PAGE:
Damien Forshe, co-owner of Rid-All Green Partnership in Cleveland, Ohio, is one person who has been inspired by Growing Power. Forshe, who was working with a couple of friends to start a business in urban farming, visited Allen’s Milwaukee headquarters after hearing him speak at an event, and then signed up for Growing Power’s five-month commercial urban agriculture training program. He was later asked to make his business a Growing Power regional training center, Forshe said. Rid-All Green Partnership now has three hoop houses and a greenhouse where aquaponics tanks are used to grow tilapia fish and vegetables.
“Will Allen came to Cleveland about three or four times in the course of 2010 and 2011,” Forshe said. “We (organized) some workshops, creating some aquaponic tanks. We did some compost classes, and we did some hoop house erection classes.”
Nonprofit organization Feed Denver: Urban Farms & Markets, is another regional training center. Lisa Rogers, the organization’s executive director, said she has seen how Allen’s work has helped spread awareness about urban agriculture. He particularly became a public “lightning rod” in the movement after he won the MacArthur Foundation grant in 2008, she said.
“(Urban farming) is spreading like crazy,” Rogers said. She noted that over the past three years, the Denver metropolitan area went from having about five urban farmers to now about 25 professional urban farmers.
“People are getting into greenhouse growing and our school garden program has exploded in Colorado,” she said. “All those things are coming together, whereas three years ago, just sort of the fringe, crafty people would do that.”
Transforming Vacant Space
For Growing Power, food production occurs in various types of settings. Besides its farms, Allen said the organization also has much smaller sites located in places like rooftops and vacant lots. When adding these to the farms, Growing Power has a total of 20 food production sites, which are mainly in Milwaukee. These locations had about 200 acres under production in 2011, and Allen said that will double this year after about 10 more sites are added.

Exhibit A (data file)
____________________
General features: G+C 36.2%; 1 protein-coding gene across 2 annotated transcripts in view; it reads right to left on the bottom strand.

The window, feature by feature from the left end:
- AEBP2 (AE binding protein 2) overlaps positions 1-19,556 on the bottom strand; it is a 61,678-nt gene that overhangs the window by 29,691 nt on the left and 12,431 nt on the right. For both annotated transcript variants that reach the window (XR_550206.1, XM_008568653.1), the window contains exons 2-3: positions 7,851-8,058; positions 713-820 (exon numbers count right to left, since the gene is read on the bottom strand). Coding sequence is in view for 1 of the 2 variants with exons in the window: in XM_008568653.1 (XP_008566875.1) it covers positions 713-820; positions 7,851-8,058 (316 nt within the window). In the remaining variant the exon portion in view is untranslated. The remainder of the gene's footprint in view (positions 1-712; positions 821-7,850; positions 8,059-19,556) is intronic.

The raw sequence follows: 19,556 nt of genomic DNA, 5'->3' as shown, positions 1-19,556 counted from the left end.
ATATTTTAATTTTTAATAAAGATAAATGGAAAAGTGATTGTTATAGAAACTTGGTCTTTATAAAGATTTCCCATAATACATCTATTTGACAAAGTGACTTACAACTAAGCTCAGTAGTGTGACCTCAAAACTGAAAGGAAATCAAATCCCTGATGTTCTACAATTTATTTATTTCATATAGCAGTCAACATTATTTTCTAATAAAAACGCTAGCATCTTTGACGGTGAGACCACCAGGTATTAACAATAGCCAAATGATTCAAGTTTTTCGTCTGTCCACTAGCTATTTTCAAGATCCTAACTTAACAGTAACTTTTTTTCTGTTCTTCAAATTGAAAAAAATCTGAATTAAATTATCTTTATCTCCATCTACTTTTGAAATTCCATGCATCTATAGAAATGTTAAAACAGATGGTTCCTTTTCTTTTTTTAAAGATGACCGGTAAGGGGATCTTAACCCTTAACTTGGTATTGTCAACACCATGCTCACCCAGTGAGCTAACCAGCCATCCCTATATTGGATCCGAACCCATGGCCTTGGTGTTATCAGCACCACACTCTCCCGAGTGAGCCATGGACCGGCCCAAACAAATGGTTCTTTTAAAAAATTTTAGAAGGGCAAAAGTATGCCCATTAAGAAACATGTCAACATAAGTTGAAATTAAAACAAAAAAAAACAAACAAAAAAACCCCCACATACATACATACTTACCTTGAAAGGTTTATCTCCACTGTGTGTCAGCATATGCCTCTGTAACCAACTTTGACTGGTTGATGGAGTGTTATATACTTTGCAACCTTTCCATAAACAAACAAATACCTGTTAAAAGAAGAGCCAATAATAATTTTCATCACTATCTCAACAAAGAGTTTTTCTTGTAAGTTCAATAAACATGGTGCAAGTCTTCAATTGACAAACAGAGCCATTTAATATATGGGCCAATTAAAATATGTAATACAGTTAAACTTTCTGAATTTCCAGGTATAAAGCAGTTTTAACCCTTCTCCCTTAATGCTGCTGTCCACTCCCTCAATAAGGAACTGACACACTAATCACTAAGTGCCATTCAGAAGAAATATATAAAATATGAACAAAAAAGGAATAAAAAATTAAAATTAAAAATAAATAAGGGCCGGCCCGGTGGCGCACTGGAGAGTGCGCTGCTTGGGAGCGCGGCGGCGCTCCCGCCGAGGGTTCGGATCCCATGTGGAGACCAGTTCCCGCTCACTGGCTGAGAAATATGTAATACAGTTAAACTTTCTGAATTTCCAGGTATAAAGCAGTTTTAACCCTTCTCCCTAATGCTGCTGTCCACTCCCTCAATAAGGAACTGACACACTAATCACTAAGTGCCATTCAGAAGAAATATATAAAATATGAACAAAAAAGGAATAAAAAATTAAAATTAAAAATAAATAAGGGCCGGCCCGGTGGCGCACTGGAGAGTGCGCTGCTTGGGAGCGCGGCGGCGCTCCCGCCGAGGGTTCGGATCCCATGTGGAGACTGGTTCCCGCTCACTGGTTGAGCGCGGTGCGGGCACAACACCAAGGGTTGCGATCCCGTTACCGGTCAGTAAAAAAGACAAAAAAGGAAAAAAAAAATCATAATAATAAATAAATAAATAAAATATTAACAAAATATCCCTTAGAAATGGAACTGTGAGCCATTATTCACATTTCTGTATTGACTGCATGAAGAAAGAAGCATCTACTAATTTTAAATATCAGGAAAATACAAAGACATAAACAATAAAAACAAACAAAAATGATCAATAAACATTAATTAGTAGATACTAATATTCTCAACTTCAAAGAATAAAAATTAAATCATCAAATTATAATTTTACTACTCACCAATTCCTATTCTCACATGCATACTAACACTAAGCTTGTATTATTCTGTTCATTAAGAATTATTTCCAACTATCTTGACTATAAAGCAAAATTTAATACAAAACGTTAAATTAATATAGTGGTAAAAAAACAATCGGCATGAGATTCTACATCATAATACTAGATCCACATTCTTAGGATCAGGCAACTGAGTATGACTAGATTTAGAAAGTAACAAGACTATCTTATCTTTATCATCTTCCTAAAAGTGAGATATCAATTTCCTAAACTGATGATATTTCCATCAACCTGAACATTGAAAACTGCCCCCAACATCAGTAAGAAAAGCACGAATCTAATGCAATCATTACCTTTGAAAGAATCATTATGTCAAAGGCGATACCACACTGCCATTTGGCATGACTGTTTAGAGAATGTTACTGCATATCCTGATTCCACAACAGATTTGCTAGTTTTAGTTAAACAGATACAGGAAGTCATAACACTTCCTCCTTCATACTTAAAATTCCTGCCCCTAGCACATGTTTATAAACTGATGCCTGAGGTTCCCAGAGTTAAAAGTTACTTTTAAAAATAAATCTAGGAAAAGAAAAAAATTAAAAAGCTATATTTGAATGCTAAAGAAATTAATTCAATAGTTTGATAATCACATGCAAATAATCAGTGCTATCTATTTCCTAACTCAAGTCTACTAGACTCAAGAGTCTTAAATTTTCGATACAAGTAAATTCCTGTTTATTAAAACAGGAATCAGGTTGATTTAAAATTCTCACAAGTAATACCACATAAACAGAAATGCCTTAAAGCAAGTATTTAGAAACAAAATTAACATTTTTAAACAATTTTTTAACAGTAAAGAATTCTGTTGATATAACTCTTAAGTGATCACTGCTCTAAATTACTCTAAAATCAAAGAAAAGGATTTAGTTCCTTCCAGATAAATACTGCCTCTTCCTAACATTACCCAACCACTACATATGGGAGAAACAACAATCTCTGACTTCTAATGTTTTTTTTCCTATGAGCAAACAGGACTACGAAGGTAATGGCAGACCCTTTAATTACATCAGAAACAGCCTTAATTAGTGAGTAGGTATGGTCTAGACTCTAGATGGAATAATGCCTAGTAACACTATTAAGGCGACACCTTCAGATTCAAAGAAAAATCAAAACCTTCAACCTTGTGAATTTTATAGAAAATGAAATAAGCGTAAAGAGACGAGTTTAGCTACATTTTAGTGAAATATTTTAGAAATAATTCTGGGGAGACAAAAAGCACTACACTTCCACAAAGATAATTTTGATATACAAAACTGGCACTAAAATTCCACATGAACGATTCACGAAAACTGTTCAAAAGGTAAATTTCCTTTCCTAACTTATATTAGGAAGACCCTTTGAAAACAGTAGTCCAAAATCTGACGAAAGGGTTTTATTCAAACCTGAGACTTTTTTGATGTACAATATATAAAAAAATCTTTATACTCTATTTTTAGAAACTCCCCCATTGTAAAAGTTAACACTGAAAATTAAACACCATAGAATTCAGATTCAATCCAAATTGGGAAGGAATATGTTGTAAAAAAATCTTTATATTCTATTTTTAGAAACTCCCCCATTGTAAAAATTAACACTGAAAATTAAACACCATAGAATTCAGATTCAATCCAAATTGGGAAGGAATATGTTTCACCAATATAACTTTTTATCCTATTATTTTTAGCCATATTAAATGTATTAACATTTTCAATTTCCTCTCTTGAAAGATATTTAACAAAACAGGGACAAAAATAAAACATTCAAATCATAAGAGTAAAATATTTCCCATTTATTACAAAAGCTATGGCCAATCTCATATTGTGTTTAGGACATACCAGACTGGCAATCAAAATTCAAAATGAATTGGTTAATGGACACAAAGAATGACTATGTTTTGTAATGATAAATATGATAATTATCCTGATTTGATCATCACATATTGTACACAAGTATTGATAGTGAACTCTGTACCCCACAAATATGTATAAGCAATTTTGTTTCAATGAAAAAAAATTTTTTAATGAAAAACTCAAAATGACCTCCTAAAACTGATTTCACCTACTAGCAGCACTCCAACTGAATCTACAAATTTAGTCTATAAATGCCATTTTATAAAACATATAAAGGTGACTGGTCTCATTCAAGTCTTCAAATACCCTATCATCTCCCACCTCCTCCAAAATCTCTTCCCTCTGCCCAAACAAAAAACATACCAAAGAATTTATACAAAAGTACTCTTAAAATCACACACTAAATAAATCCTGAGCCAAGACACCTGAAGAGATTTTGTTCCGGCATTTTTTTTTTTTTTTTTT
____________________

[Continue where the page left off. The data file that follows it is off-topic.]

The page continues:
“We get land from vacant parking lots, because we grow on asphalt and concrete,” Allen said. “There’s a lot of vacant land in these major, old industrial cities like Chicago, Milwaukee, Detroit, Michigan, Buffalo (in New York) and Pittsburgh, where industry has gone south and has left a big void there.”
Allen says the organization puts two feet of new soil on top of existing soil, asphalt or concrete, so they are able to grow without contaminating the food. Then compost is applied and acts as a sponge, taking in all the water that would typically become run off, he said. He noted that the organization leases land from a variety of entities, including private companies and school districts.
In one effort to increase the number of these sites, the organization teamed up with the city of Milwaukee last year to create urban agriculture jobs for 150 low-income city residents over a three-year-period. Growing Power committed to hiring the new employees and training them to build 150 hoop houses, or inexpensive greenhouses, on vacant lots and also teaching them how to grow food using the organization’s methods. In March 2011, Milwaukee’s Common Council approved a contribution of $425,000 toward the plan.
One of the next items on Allen’s to-do list is to build a five-story vertical farming structure, which he said will be the first of its kind in the world, at his Milwaukee headquarters. The building, which he compared to having five greenhouses stacked on top of each other, will house a retail store, a commercial kitchen, 24 offices and a few classrooms. It will be able to hold about 400 people on the second floor for conferences and trainings, he said.